Matching braces in a string

I heard recently about an interview problem involving matching braces in a string. Checking to see if all the braces in a string are paired up in the proper order. Seemed like an interesting, and short, challenge.

Examples of strings with proper brace matching: "()", "(){}[]", "([{}])"

Examples of strings without proper brace matching: "(", "[]]", "([)]"

Generating a Dungeon (part 3)

When I last left off I had the rooms (or data equivalent of rooms) created, the last thing that needed to be done was add in cycles so that the dungeon layout is not a tree. That’s what I’ll be tackling in this post.

I’ve updated the generateMap() function and added a call to the new function fixTree() at the end:

fixTree()

void GeneratedMap::fixTree()
{
//get all dead ends
for (unsigned int i = 0; i < rooms.size(); i++)
{
}

unsigned int i = 0;
int addedCount = 0;
int cyclesToAdd = (deadEnds.size() * CYCLE_PERCENT) / 100;
//keep adding cycles until the quantity is met or we run out of
//dead ends to try
{
Room* de = deadEnds[i++];
if (adjacentRooms.size() <= 0)
{
continue;
}

unsigned int j = 0;
Room* aj = nullptr;
//find first non-connected room
do
{
j++;
} while (j < adjacentRooms.size() && aj == nullptr);

//if no non-connected room is found try the next dead-end
if (aj == nullptr)
{
continue;
}

aj->hasSecondEntrance = true;

//rooms are adjacent, but not connected, now we connect them... with
//wizardry...
int directionOfOther = de->directionOfOtherRoom(aj);
int miny = 0, minx = 0, shift = 0;
if (directionOfOther == Room::LEFT || directionOfOther == Room::RIGHT)
{
miny = std::max(de->topLeft.y, aj->topLeft.y);
int maxy = std::min(de->bottomRight.y, aj->bottomRight.y);
int dy = std::abs(maxy - miny);
shift = dy <= 0 ? 0 : rand() % (dy + 1);
}
else if (directionOfOther == Room::UP || directionOfOther == Room::DOWN)
{
minx = std::max(de->topLeft.x, aj->topLeft.x);
int maxx = std::min(de->bottomRight.x, aj->bottomRight.x);
int dx = std::abs(maxx - minx);
shift = dx <= 0 ? 0 : rand() % (dx + 1);
}

switch (directionOfOther)
{
case Room::LEFT:
aj->startingCell2 = Vector2i(aj->bottomRight.x, miny + shift);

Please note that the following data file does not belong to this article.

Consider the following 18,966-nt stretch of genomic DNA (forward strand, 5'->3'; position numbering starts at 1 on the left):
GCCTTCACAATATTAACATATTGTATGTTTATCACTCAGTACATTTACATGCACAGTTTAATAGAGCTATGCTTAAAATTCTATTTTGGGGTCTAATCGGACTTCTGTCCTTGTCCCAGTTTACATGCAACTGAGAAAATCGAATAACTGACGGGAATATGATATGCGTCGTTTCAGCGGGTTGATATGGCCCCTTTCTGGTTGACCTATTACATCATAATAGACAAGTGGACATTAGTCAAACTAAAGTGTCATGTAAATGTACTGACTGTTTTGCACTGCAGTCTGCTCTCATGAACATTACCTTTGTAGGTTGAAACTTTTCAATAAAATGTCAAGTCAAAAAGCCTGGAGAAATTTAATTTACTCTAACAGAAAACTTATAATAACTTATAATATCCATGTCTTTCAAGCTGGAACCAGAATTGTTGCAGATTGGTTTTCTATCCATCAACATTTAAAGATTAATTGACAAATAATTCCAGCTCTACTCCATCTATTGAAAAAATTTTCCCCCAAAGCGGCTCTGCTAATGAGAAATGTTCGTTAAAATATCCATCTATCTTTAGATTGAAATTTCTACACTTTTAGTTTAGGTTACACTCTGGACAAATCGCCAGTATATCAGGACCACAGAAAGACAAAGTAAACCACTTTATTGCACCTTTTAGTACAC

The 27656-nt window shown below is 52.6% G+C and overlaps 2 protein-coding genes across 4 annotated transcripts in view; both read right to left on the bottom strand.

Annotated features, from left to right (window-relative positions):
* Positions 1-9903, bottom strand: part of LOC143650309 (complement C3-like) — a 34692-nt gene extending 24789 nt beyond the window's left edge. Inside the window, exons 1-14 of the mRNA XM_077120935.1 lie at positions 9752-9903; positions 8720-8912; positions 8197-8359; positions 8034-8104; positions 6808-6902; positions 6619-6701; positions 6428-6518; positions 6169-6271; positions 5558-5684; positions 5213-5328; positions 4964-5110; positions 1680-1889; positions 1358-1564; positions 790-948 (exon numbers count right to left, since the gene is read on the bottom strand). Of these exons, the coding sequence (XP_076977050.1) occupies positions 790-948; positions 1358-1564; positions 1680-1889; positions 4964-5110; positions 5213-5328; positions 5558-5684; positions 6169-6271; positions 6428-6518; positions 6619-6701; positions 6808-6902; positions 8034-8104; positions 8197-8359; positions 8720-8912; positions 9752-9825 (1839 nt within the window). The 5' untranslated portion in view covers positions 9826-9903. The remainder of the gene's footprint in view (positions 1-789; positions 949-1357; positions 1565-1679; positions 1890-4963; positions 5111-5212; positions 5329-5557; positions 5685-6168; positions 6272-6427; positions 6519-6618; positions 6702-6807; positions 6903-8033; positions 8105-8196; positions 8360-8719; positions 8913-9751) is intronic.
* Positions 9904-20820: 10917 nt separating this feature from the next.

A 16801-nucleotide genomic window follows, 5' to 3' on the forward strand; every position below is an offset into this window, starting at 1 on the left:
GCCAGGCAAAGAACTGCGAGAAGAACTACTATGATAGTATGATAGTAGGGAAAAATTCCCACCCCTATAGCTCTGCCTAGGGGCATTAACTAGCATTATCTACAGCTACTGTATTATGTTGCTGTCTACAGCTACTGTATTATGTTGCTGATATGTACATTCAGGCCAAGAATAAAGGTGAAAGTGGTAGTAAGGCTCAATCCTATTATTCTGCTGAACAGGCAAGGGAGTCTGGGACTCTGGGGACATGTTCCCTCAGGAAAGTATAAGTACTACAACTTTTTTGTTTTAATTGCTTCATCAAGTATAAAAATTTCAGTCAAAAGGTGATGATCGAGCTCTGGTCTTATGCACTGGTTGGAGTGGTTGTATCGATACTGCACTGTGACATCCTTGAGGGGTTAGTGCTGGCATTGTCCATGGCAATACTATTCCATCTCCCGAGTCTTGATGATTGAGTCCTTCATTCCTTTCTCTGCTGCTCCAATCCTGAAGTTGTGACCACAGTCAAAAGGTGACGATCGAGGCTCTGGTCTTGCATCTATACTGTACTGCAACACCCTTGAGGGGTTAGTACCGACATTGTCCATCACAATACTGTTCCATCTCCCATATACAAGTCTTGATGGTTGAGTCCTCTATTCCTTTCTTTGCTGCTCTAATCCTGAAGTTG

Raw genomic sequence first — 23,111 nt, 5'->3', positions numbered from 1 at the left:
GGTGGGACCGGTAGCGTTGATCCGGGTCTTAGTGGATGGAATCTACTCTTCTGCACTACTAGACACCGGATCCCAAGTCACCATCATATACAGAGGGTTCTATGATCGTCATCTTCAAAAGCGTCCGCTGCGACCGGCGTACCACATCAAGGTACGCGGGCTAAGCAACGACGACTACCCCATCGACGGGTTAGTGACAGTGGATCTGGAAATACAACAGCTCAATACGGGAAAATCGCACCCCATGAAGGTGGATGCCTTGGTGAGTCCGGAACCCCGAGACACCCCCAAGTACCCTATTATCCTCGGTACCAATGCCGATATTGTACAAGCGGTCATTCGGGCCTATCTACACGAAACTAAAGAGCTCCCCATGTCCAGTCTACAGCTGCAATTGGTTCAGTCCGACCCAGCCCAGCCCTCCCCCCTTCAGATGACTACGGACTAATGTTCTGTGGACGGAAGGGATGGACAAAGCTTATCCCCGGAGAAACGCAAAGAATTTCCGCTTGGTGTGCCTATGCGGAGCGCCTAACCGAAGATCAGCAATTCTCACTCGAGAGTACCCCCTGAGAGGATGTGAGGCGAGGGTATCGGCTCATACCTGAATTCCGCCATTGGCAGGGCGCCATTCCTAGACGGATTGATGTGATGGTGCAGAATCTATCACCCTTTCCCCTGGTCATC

aj->previousCell2 = Vector2i(de->topLeft.x, miny + shift);
break;
case Room::RIGHT:
aj->startingCell2 = Vector2i(aj->topLeft.x, miny + shift);
aj->previousCell2 = Vector2i(de->bottomRight.x, miny + shift);
break;
case Room::UP:
aj->startingCell2 = Vector2i(minx + shift, aj->bottomRight.y);
aj->previousCell2 = Vector2i(minx + shift, de->topLeft.y);
break;
case Room::DOWN:
aj->startingCell2 = Vector2i(minx + shift, aj->topLeft.y);
aj->previousCell2 = Vector2i(minx + shift, de->bottomRight.y);
break;
}

}
}


Generating a Dungeon (part 2)

In my last post I started working on creating a randomly generated dungeon. At the end of the post there were cells that were marked as being reserved empty, ie: no rooms will be put there. In this post I’ll be adding in the rooms.

Generating a Dungeon (part 1)

I’ve been wanting to create a game that uses randomly generated dungeons for a while now but didn’t have a good idea about what kind of game to make. Recently though I decided “so what if I don’t have an idea for what to DO with the dungeons, I can figure that out after I make them.” So I set out to make some code that will generate random dungeons.

Factorial Zeroes 2

In my last post I talked about finding the number of zeroes at the end of $n!$, and I said that there was room for improvement. I thought about it a little bit and found a couple things to speed it up.

The first has to do with the relationship between the quantity of fives and the quantity of twos. The lower quantity in the prime factorization of $n!$ is how many zeroes it will have at the end. If I would have thought a little more about it though I would have seen that counting the twos is pointless in this situation.

Even the prime factorization of $10 = 5 \cdot 2$ has the information in there: there will always be more twos than fives. Counting from 1 to 10:

• Multiples of 2: 2, 4, 6, 8, 10
• Multiples of 5: 5, 10

This means that all we really need to keep track of is the quantity of fives in the prime factorization of $n!$. Which leads to the second optimization: we only need to get the prime factorization of multiples of five.